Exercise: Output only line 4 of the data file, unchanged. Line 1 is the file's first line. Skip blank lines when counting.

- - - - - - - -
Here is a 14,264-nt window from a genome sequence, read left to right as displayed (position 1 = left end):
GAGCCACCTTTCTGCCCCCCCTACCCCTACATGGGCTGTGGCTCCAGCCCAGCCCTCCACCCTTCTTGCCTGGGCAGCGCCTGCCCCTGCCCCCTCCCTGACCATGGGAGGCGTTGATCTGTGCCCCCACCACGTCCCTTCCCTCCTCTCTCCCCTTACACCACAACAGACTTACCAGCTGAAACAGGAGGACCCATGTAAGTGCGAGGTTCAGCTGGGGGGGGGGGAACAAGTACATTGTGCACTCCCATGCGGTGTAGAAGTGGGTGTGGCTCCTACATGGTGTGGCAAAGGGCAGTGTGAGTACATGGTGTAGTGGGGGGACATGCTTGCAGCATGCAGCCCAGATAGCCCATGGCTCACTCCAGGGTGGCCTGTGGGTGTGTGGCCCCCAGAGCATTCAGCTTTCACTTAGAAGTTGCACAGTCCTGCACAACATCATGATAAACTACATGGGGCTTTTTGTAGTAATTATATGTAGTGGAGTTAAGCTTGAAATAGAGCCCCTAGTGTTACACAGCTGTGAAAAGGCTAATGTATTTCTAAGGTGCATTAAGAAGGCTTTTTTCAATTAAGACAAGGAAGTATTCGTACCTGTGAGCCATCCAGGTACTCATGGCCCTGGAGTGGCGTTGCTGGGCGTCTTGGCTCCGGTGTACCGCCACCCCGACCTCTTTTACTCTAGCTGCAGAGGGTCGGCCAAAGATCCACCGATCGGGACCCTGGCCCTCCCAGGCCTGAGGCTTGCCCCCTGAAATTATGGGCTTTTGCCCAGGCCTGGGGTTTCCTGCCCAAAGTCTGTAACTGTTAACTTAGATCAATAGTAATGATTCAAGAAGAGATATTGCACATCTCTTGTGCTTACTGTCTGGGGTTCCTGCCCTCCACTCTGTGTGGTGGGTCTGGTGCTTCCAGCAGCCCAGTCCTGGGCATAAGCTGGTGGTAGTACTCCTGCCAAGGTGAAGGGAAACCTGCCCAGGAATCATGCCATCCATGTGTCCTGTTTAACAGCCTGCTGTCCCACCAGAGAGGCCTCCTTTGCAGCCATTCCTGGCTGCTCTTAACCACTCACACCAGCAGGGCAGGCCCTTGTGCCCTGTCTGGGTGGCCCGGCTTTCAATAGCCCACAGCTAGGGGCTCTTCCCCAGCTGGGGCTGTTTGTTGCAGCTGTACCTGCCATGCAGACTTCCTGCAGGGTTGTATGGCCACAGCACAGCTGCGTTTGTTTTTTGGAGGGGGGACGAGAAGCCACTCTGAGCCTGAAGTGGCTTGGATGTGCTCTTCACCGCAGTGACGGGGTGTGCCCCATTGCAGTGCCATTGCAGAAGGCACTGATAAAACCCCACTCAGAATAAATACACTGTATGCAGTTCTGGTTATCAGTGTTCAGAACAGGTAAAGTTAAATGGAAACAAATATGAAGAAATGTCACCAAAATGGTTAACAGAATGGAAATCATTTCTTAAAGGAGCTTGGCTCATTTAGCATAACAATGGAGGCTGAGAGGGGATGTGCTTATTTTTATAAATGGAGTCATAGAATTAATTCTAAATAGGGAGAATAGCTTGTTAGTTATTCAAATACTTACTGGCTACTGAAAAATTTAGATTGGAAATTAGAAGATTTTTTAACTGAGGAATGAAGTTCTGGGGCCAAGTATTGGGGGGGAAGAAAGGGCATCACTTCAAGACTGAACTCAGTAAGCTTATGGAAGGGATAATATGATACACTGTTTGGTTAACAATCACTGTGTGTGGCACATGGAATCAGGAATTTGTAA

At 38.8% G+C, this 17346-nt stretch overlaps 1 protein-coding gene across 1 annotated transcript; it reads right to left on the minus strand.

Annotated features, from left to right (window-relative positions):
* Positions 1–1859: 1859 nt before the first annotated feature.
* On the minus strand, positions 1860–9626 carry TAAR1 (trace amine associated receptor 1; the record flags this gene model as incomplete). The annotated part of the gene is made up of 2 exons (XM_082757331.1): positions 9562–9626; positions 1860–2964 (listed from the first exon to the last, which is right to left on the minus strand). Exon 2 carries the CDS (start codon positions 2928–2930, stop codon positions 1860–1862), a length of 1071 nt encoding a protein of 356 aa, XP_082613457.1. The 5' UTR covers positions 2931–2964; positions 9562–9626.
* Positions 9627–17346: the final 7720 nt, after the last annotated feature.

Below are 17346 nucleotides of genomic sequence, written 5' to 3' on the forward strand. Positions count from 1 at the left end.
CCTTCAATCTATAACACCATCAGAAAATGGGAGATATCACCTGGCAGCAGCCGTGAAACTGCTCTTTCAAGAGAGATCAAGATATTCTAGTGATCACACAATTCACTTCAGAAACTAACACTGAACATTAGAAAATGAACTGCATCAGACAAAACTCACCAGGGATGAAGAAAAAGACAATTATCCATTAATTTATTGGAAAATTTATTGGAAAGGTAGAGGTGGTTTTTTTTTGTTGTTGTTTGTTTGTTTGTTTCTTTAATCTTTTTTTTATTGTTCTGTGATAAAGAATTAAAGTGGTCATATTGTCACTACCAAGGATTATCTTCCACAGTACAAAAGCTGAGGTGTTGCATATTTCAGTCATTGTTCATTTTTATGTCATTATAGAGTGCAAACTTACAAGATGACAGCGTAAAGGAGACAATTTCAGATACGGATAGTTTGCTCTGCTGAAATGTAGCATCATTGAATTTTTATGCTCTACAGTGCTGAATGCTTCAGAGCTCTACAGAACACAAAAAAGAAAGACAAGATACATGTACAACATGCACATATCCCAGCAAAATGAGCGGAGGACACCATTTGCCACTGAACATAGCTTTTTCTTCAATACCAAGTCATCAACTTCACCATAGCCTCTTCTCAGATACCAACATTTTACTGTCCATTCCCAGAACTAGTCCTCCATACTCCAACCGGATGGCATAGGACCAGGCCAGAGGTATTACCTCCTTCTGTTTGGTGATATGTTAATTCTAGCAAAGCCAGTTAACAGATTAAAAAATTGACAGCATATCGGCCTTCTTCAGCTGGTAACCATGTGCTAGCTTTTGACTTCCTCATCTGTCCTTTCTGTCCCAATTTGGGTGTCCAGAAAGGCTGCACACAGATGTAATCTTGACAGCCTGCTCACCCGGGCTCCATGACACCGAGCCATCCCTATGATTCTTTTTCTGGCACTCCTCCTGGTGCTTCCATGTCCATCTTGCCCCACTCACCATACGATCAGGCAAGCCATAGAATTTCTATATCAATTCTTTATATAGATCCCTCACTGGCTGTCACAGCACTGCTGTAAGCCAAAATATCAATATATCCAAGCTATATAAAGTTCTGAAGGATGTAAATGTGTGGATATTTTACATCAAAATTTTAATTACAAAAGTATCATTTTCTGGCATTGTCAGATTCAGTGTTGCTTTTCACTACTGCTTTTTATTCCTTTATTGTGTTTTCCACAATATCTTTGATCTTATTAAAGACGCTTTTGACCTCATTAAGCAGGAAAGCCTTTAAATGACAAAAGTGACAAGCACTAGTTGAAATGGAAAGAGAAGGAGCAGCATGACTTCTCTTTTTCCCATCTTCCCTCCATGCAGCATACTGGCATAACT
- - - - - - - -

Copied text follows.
Annotated features, from left to right (window-relative positions):